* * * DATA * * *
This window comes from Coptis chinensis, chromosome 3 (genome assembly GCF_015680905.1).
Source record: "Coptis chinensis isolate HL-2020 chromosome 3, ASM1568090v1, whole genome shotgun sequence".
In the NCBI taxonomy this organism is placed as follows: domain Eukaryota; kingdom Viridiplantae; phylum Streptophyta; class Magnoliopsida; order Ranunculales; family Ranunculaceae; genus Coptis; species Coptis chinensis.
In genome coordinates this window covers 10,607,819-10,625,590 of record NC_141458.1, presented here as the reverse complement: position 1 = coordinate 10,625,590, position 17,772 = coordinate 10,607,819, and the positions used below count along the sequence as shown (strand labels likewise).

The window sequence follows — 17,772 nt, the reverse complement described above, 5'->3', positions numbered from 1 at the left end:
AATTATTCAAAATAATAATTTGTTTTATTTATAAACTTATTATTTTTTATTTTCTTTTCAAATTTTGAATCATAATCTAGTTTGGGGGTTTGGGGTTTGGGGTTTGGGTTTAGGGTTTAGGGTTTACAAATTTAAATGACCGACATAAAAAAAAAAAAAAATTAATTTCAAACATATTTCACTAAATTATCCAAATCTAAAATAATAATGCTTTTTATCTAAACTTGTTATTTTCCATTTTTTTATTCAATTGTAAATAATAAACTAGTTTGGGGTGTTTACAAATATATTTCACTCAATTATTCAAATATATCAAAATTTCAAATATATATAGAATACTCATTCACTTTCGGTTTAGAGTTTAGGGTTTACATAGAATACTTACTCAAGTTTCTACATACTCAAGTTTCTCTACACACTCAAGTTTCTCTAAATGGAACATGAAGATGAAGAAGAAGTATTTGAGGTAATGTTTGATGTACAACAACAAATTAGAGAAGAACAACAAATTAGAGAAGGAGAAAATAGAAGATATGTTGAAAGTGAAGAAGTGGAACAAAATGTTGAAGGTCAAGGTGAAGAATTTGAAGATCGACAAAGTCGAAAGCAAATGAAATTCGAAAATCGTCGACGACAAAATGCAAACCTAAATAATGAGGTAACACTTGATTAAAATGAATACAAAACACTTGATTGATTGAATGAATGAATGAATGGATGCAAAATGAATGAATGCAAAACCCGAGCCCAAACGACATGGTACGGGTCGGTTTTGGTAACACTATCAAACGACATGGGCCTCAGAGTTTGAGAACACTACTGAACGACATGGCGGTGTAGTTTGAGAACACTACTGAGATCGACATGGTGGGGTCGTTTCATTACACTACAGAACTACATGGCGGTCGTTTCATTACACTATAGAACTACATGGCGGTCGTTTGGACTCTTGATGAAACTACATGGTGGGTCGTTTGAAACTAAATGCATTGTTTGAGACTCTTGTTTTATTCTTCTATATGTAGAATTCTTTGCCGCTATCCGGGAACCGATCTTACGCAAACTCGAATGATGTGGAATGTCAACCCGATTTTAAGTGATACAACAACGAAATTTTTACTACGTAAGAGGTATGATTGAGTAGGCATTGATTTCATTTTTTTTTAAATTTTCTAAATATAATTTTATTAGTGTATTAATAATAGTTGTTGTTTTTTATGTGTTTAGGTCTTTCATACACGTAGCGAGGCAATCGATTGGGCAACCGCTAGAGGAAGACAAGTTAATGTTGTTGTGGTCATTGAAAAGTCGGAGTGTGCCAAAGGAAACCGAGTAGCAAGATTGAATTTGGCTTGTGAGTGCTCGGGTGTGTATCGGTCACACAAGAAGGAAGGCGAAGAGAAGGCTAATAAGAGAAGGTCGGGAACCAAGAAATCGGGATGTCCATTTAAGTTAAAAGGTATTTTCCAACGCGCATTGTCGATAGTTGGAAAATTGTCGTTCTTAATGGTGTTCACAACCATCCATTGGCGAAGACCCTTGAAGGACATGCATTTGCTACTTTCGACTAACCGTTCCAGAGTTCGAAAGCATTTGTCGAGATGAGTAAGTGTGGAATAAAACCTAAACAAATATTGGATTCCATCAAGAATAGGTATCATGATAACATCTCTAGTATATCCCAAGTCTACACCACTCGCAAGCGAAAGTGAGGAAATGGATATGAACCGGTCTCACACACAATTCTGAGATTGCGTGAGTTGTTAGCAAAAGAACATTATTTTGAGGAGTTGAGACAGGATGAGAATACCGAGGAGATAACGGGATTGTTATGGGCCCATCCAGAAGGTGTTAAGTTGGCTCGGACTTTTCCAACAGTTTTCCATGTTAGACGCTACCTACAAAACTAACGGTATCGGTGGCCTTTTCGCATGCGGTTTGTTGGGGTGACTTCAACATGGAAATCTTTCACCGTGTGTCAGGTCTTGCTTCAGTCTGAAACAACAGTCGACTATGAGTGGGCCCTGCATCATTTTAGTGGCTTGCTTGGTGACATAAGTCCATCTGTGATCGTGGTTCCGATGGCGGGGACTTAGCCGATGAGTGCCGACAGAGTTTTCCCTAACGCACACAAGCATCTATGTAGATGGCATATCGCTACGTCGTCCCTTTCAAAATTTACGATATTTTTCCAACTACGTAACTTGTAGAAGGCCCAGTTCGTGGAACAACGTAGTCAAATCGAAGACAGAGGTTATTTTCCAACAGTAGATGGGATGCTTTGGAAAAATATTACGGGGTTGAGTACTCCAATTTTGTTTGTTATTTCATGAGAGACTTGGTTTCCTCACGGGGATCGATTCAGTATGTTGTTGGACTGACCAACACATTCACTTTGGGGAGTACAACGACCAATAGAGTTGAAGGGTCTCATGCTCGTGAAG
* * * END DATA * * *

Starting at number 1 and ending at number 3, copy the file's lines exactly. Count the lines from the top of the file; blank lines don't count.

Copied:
This window comes from Coptis chinensis, chromosome 3 (genome assembly GCF_015680905.1).
Source record: "Coptis chinensis isolate HL-2020 chromosome 3, ASM1568090v1, whole genome shotgun sequence".
In the NCBI taxonomy this organism is placed as follows: domain Eukaryota; kingdom Viridiplantae; phylum Streptophyta; class Magnoliopsida; order Ranunculales; family Ranunculaceae; genus Coptis; species Coptis chinensis.